Surrounded by formal gardens and water fountains, Queluz National Palace in Sintra, Portugal makes for a magical horse show backdrop. Who needs Dancing with the Stars when you can watch dancing with horses? And these are not your ordinary horses, these are Lusitano horses from the Alter Stud Farm, the former stud farm of the Portuguese royal family founded by King João in 1748.
While the setting for this weekly equestrian performance, accompanied with Baroque music, is lovely for Queluz Palace spectators, the footing was not designed for these magnificent show horses and is less than ideal for the horse and rider dressage maneuvers.
Portuguese School of Equestrian Art – valuable heritage
“My experience is totally outside of horses,” said António Lamas, president of the Parks of Sintra Board of Administration. “Now I am an extremely enthusiastic supporter of the Portuguese School of Equestrian Art! It is a very valuable heritage that we need to preserve.”
Future plans for Portuguese School of Equestrian Art
Lamas goal is to have a covered equestrian arena in Queluz and by the National Carriage Museum in Lisbon, Portugal, situated 15 minutes outside of Sintra.
Portuguese School of Equestrian Art
The Portuguese School of Equestrian Art was founded in 1979 to promote the teaching and cultural heritage of the Real Picaria, the equestrian academy of the Portuguese court during the 18th century. Formerly based at the National Coach Museum, a team of six equestrians and Lusitano horses perform precision manuvers, as well as baroque riding movements such as the “airs above the ground.”
These maneuvers on horseback were used in both bullfighting and war time activities. Acting as one unit, horse and ride defy danger in the bull ring and on the battlefield.
What to expect at The Portuguese School of Equestrian Art
Riders dressed in seventeenth century costumes, with their black leather boots, black hats trimmed with gold lace and white gloves, sit regally on Portuguese saddles, entering single file into the garden. Horses, with their ears and tails moving forward and back, listen for the cues of their riders, seamlessly starting the dance. Is this a tango between horse and rider or more of a waltz?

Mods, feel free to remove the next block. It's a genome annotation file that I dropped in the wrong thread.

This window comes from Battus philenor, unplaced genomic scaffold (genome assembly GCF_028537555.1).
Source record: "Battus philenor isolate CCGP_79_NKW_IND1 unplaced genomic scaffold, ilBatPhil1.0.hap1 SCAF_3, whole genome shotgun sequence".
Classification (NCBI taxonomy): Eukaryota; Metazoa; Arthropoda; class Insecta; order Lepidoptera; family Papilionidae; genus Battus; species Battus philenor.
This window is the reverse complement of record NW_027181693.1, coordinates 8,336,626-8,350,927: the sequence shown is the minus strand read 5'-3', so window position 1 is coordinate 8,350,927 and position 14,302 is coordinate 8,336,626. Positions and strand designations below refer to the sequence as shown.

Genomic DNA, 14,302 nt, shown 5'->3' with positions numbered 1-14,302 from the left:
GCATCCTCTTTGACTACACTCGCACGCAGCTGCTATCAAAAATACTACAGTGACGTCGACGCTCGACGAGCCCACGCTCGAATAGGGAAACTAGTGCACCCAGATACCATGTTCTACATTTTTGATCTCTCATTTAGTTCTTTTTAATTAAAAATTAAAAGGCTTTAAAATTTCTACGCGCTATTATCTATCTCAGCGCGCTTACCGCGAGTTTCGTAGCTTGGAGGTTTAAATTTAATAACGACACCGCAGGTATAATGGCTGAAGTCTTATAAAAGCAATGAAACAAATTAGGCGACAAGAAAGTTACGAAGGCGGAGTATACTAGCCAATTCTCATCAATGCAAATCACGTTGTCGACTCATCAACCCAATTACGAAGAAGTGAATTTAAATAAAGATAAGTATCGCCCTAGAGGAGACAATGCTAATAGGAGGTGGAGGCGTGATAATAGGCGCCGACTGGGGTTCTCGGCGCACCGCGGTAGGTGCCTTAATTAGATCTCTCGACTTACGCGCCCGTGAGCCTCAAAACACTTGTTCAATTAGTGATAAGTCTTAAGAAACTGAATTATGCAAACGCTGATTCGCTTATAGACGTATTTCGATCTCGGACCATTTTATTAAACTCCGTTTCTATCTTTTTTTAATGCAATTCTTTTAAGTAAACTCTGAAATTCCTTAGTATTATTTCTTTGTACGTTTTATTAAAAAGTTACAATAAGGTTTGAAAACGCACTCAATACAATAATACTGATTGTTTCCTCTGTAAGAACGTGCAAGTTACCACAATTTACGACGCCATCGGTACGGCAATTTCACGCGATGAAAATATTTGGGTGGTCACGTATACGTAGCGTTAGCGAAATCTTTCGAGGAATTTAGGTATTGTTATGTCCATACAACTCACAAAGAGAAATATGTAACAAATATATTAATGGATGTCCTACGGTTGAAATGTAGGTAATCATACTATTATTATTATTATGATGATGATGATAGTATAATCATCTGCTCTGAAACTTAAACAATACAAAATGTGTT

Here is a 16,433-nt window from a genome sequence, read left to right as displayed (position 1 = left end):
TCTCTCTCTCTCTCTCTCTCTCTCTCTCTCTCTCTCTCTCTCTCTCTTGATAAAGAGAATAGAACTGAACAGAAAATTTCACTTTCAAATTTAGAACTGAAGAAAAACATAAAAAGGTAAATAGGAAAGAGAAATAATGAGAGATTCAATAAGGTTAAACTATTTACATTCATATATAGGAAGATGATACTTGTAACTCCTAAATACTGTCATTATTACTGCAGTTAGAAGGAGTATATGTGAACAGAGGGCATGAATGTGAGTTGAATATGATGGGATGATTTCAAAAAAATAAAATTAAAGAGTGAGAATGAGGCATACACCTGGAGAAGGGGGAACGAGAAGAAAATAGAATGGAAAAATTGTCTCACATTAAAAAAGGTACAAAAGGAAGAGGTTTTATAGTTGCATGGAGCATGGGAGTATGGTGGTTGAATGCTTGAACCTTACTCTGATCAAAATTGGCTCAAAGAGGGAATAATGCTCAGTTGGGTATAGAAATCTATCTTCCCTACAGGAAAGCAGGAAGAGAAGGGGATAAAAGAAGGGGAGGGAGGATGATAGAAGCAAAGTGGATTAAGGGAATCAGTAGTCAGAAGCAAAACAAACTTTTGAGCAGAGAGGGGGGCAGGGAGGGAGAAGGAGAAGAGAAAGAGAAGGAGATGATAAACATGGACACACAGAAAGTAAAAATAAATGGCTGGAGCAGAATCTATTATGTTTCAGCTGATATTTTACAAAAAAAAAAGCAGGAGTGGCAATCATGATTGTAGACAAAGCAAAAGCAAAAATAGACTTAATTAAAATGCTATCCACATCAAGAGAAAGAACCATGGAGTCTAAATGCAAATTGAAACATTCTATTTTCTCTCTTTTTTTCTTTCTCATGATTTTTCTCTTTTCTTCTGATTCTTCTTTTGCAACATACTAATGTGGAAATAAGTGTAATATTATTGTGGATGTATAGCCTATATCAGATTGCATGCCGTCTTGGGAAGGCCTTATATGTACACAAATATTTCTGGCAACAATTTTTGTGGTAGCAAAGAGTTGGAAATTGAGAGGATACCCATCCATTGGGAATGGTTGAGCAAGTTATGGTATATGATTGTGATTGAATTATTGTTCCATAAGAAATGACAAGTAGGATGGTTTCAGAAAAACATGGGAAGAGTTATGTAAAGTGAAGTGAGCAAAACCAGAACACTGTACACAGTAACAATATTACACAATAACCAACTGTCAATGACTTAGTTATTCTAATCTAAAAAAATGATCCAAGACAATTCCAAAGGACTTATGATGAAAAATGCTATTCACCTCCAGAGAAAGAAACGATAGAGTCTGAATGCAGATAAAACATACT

The music picks up the pace and the horses begin their classical dressage movements. Originally intended as entertainment for the King and Queen and important guests of Portugal, this gift of equestrian performance is now available to all citizens, from children to world travelers visiting the National Parks of Sintra.
Horses as teachers and goodwill ambassadors
On my visit to Queluz Palace, I noticed Director Teresa Abrantes giving a behind the scenes tour of the stables to a group of young school children and their parents. Each child was gently lifted up to nose level of a patiently waiting Lusitano horse.
I had the opportunity to speak with Paulo Sérgio, one of the Picacadors, about his experiences with the horses. Sergio is clearly as comfortable on the back of a horse as he is speaking with curious guests, educating them about the diverse Lusitano horse.
While only six horses and riders appear in the 30 minute equestrian show, there are 49 Altar horses in the stables and more student Picadors, ranging in ages from 18 -21, waiting for their turn in the spotlight.
If You Go:
Portuguese School of Equestrian Art
Telephone: 351 21 923 73 00
National Palace of Queluz
Article written by, video and photos courtesy of Travel Writer Nancy D. Brown of What a Trip, Travels from Northern California. I was a guest of Parks of Sintra, VisitLisbon, Portugal Tourism and SATA Airlines.